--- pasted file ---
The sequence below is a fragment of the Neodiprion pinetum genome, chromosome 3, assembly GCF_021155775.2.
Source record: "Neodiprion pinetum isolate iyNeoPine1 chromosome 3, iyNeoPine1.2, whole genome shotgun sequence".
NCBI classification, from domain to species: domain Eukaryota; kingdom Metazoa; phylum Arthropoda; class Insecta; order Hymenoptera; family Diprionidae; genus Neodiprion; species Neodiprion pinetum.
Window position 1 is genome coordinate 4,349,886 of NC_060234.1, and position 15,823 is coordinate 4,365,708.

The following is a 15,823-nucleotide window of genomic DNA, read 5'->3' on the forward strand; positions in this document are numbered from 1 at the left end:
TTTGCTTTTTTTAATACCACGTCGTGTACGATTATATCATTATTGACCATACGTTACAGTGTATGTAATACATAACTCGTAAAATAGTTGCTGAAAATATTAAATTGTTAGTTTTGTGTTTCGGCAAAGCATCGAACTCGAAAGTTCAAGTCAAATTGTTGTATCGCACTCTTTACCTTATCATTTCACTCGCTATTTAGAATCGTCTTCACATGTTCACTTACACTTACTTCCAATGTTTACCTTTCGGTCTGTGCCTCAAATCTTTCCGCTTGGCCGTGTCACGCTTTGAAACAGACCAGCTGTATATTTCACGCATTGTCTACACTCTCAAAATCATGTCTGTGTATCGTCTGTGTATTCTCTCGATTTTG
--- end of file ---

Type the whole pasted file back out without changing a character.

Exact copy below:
The sequence below is a fragment of the Neodiprion pinetum genome, chromosome 3, assembly GCF_021155775.2.
Source record: "Neodiprion pinetum isolate iyNeoPine1 chromosome 3, iyNeoPine1.2, whole genome shotgun sequence".
NCBI classification, from domain to species: domain Eukaryota; kingdom Metazoa; phylum Arthropoda; class Insecta; order Hymenoptera; family Diprionidae; genus Neodiprion; species Neodiprion pinetum.
Window position 1 is genome coordinate 4,349,886 of NC_060234.1, and position 15,823 is coordinate 4,365,708.

The following is a 15,823-nucleotide window of genomic DNA, read 5'->3' on the forward strand; positions in this document are numbered from 1 at the left end:
TTTGCTTTTTTTAATACCACGTCGTGTACGATTATATCATTATTGACCATACGTTACAGTGTATGTAATACATAACTCGTAAAATAGTTGCTGAAAATATTAAATTGTTAGTTTTGTGTTTCGGCAAAGCATCGAACTCGAAAGTTCAAGTCAAATTGTTGTATCGCACTCTTTACCTTATCATTTCACTCGCTATTTAGAATCGTCTTCACATGTTCACTTACACTTACTTCCAATGTTTACCTTTCGGTCTGTGCCTCAAATCTTTCCGCTTGGCCGTGTCACGCTTTGAAACAGACCAGCTGTATATTTCACGCATTGTCTACACTCTCAAAATCATGTCTGTGTATCGTCTGTGTATTCTCTCGATTTTG